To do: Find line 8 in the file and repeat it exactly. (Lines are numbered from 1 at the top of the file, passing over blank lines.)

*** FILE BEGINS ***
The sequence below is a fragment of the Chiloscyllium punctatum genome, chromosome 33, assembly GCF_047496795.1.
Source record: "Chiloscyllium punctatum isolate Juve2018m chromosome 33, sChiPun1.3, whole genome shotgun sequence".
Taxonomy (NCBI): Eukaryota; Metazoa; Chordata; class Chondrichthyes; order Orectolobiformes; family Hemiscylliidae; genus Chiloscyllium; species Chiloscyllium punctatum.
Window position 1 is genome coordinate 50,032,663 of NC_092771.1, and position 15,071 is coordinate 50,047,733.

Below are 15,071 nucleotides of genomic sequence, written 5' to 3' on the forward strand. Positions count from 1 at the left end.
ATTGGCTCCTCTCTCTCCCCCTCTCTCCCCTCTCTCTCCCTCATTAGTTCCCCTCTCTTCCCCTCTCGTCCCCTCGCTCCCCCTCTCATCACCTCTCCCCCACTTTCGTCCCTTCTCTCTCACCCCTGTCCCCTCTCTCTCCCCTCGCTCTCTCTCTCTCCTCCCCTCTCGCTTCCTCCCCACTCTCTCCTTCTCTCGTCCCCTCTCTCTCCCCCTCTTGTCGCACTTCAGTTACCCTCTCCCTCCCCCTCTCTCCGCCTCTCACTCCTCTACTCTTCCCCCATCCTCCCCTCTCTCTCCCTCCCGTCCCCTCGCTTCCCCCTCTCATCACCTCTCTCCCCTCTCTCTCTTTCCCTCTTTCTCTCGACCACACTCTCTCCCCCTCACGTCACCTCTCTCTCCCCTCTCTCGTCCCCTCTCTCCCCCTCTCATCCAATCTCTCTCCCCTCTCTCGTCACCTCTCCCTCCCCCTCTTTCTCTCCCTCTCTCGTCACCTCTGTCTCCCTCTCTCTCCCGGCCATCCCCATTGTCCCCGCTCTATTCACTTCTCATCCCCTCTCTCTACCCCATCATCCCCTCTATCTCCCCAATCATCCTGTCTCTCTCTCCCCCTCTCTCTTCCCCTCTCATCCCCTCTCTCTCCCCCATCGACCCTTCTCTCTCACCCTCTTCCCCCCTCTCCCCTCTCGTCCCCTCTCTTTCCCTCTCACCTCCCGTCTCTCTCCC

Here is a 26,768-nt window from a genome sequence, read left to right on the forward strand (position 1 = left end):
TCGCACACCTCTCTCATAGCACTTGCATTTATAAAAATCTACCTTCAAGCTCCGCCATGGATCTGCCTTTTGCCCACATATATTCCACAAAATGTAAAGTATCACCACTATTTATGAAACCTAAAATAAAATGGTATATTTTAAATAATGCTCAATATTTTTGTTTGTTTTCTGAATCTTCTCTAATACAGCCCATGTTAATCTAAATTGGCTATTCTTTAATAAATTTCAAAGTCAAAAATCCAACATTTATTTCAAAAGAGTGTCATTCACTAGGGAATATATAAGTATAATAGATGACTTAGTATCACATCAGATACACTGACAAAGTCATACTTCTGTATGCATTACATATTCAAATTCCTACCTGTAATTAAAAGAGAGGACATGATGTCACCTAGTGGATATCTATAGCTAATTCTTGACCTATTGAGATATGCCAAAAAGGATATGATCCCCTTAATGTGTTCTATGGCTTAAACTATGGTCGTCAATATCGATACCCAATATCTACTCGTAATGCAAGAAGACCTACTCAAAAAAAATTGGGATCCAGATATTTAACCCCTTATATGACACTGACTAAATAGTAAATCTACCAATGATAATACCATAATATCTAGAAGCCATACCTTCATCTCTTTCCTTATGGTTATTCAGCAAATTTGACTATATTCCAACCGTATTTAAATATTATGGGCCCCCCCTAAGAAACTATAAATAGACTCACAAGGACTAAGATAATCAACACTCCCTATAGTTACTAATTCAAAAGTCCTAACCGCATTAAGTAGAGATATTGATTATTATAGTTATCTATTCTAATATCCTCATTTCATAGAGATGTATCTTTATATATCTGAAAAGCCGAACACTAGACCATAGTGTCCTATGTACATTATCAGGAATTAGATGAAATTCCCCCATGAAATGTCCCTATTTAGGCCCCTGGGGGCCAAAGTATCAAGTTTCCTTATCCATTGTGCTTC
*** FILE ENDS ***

TCGCACACCTCTCTCATAGCACTTGCATTTATAAAAATCTACCTTCAAGCTCCGCCATGGATCTGCCTTTTGCCCACATATATTCCACAAAATGTAAAGTATCACCACTATTTATGAAACCTAAAATAAAATGGTATATTTTAAATAATGCTCAATATTTTTGTTTGTTTTCTGAATCTTCTCTAATACAGCCCATGTTAATCTAAATTGGCTATTCTTTAATAAATTTCAAAGTCAAAAATCCAACATTTATTTCAAAAGAGTGTCATTCACTAGGGAATATATAAGTATAATAGATGACTTAGTATCACATCAGATACACTGACAAAGTCATACTTCTGTATGCATTACATATTCAAATTCCTACCTGTAATTAAAAGAGAGGACATGATGTCACCTAGTGGATATCTATAGCTAATTCTTGACCTATTGAGATATGCCAAAAAGGATATGATCCCCTTAATGTGTTCTATGGCTTAAACTATGGTCGTCAATATCGATACCCAATATCTACTCGTAATGCAAGAAGACCTACTCAAAAAAAATTGGGATCCAGATATTTAACCCCTTATATGACACTGACTAAATAGTAAATCTACCAATGATAATACCATAATATCTAGAAGCCATACCTTCATCTCTTTCCTTATGGTTATTCAGCAAATTTGACTATATTCCAACCGTATTTAAATATTATGGGCCCCCCCTAAGAAACTATAAATAGACTCACAAGGACTAAGATAATCAACACTCCCTATAGTTACTAATTCAAAAGTCCTAACCGCATTAAGTAGAGATATTGATTATTATAGTTATCTATTCTAATATCCTCATTTCATAGAGATGTATCTTTATATATCTGAAAAGCCGAACACTAGACCATAGTGTCCTATGTACATTATCAGGAATTAGATGAAATTCCCCCATGAAATGTCCCTATTTAGGCCCCTGGGGGCCAAAGTATCAAGTTTCCTTATCCATTGTGCTTC